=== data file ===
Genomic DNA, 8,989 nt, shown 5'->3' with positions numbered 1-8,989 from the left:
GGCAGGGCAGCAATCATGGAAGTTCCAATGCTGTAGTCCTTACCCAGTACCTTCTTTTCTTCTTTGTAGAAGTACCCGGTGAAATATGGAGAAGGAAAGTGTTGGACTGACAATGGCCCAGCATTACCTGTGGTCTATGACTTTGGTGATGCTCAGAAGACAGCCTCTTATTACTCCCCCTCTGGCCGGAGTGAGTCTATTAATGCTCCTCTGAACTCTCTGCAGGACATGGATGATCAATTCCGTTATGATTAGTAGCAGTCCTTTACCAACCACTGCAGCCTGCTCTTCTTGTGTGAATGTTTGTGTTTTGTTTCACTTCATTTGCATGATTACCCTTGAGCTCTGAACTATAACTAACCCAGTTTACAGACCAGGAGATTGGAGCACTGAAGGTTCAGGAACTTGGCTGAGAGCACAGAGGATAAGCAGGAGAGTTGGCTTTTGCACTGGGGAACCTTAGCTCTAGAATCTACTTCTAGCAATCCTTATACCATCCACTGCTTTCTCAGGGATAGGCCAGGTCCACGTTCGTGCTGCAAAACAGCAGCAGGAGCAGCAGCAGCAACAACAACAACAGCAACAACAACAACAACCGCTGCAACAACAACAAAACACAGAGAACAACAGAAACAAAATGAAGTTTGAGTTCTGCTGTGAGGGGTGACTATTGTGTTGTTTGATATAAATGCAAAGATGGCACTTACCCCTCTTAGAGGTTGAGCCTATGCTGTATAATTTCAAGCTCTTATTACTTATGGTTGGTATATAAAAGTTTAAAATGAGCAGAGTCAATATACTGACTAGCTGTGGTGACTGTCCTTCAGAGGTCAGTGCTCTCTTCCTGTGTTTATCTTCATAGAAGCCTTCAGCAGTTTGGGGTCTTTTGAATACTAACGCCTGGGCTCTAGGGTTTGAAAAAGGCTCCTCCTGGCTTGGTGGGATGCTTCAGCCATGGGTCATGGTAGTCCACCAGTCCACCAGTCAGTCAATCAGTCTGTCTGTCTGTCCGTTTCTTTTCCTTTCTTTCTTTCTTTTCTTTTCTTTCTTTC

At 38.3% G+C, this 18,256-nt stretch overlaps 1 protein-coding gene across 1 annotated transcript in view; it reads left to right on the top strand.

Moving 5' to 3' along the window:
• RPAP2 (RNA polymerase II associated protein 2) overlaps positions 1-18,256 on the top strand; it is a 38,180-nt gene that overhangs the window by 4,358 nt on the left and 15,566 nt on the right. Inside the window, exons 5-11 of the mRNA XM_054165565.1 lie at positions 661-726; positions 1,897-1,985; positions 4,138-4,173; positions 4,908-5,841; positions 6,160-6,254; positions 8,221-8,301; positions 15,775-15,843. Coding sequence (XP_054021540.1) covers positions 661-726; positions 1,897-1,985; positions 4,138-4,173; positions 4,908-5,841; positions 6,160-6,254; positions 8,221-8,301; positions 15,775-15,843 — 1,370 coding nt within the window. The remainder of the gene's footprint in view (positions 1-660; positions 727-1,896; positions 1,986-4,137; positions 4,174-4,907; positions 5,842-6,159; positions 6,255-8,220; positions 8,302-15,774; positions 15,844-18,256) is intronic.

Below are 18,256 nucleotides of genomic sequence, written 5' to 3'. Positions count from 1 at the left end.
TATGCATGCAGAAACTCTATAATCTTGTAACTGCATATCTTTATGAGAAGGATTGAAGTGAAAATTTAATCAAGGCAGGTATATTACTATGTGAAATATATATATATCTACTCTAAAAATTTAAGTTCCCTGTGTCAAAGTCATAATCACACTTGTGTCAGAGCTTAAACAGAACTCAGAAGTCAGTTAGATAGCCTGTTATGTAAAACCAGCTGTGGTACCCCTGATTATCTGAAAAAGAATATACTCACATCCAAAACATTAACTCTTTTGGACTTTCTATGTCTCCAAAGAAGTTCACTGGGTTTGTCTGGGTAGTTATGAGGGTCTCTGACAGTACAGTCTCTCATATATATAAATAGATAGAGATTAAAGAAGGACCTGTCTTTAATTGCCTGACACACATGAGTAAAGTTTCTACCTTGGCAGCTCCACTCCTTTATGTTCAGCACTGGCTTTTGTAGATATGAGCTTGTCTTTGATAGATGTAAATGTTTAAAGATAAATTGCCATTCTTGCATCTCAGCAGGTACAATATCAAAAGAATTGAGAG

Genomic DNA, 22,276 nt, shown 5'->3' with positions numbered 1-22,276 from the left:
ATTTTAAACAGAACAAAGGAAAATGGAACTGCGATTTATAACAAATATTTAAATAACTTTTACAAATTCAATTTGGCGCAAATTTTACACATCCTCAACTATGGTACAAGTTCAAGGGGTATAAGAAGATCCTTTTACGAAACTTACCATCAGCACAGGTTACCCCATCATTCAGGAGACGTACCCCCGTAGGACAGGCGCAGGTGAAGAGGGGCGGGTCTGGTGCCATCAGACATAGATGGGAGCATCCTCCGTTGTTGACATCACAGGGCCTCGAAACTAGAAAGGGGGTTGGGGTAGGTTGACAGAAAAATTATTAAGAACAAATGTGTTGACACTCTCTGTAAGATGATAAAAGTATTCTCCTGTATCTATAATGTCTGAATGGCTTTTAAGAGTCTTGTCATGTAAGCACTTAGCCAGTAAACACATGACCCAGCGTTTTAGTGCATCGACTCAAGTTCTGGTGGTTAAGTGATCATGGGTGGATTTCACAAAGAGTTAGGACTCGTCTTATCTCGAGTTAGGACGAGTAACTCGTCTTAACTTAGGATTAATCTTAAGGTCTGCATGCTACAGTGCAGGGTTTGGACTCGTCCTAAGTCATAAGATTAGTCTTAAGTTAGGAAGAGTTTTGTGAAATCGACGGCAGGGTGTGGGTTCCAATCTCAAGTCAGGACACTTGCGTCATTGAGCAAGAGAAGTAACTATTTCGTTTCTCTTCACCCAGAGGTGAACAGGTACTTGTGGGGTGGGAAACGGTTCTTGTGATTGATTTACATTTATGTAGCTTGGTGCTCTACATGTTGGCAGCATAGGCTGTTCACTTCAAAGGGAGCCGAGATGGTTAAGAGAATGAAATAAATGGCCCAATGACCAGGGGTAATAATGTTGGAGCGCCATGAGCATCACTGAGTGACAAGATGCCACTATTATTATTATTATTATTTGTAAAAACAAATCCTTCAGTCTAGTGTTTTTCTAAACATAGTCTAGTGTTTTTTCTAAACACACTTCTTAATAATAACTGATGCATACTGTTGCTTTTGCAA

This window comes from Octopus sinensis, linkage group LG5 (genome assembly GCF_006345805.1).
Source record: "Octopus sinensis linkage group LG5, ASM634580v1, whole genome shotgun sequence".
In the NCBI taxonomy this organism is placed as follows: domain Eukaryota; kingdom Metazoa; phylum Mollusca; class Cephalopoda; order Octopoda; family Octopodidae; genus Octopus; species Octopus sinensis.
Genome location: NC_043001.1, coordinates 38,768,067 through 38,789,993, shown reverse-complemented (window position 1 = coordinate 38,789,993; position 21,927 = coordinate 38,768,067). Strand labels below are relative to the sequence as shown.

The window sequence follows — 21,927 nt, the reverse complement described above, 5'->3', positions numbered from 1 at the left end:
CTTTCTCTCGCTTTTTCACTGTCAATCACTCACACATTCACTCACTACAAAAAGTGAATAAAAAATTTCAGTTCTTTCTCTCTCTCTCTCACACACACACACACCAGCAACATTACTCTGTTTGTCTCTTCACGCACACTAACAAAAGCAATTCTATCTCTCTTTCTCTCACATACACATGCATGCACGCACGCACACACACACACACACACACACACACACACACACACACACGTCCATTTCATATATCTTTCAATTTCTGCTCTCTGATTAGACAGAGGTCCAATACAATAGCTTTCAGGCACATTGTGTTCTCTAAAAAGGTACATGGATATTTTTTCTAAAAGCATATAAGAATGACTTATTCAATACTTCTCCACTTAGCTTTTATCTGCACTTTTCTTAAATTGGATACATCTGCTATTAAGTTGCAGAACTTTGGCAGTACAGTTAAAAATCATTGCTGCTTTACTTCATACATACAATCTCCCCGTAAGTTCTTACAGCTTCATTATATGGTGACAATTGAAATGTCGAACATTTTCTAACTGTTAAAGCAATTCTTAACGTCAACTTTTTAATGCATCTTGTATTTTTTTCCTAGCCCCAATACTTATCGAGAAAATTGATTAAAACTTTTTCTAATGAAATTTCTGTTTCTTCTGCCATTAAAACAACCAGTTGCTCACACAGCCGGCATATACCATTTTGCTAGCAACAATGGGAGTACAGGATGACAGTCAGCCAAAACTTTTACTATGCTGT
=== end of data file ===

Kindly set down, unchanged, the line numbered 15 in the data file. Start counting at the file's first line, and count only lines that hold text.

CTTTCTCTCGCTTTTTCACTGTCAATCACTCACACATTCACTCACTACAAAAAGTGAATAAAAAATTTCAGTTCTTTCTCTCTCTCTCTCACACACACACACACCAGCAACATTACTCTGTTTGTCTCTTCACGCACACTAACAAAAGCAATTCTATCTCTCTTTCTCTCACATACACATGCATGCACGCACGCACACACACACACACACACACACACACACACACACACACACGTCCATTTCATATATCTTTCAATTTCTGCTCTCTGATTAGACAGAGGTCCAATACAATAGCTTTCAGGCACATTGTGTTCTCTAAAAAGGTACATGGATATTTTTTCTAAAAGCATATAAGAATGACTTATTCAATACTTCTCCACTTAGCTTTTATCTGCACTTTTCTTAAATTGGATACATCTGCTATTAAGTTGCAGAACTTTGGCAGTACAGTTAAAAATCATTGCTGCTTTACTTCATACATACAATCTCCCCGTAAGTTCTTACAGCTTCATTATATGGTGACAATTGAAATGTCGAACATTTTCTAACTGTTAAAGCAATTCTTAACGTCAACTTTTTAATGCATCTTGTATTTTTTTCCTAGCCCCAATACTTATCGAGAAAATTGATTAAAACTTTTTCTAATGAAATTTCTGTTTCTTCTGCCATTAAAACAACCAGTTGCTCACACAGCCGGCATATACCATTTTGCTAGCAACAATGGGAGTACAGGATGACAGTCAGCCAAAACTTTTACTATGCTGT